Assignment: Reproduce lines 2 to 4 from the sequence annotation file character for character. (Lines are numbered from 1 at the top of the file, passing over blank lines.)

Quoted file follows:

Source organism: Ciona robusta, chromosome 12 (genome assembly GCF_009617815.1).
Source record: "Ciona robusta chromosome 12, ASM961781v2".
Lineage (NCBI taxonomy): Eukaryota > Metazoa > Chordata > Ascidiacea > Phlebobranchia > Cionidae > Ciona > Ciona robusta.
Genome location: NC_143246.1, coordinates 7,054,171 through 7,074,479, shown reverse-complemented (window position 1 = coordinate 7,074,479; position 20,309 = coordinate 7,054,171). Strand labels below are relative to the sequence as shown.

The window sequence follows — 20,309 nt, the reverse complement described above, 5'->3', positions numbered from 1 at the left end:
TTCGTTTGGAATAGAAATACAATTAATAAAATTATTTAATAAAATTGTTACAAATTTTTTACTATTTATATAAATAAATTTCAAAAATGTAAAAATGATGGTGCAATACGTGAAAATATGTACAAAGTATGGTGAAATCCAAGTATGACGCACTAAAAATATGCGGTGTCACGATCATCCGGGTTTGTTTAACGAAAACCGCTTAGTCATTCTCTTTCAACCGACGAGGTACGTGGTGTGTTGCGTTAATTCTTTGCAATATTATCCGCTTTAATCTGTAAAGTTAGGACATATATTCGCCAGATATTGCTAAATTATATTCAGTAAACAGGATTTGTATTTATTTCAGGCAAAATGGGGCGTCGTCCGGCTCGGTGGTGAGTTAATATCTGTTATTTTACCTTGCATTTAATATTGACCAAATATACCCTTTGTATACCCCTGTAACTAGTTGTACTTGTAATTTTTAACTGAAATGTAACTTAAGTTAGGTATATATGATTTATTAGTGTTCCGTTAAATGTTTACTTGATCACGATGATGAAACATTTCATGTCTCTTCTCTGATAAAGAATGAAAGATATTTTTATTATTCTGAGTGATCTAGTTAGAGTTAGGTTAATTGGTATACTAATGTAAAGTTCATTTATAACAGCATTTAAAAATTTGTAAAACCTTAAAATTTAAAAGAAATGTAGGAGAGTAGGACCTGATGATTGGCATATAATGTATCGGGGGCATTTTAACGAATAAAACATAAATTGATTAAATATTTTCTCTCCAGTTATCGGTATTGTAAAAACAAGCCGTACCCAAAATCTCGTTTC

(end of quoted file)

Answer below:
Source record: "Ciona robusta chromosome 12, ASM961781v2".
Lineage (NCBI taxonomy): Eukaryota > Metazoa > Chordata > Ascidiacea > Phlebobranchia > Cionidae > Ciona > Ciona robusta.
Genome location: NC_143246.1, coordinates 7,054,171 through 7,074,479, shown reverse-complemented (window position 1 = coordinate 7,074,479; position 20,309 = coordinate 7,054,171). Strand labels below are relative to the sequence as shown.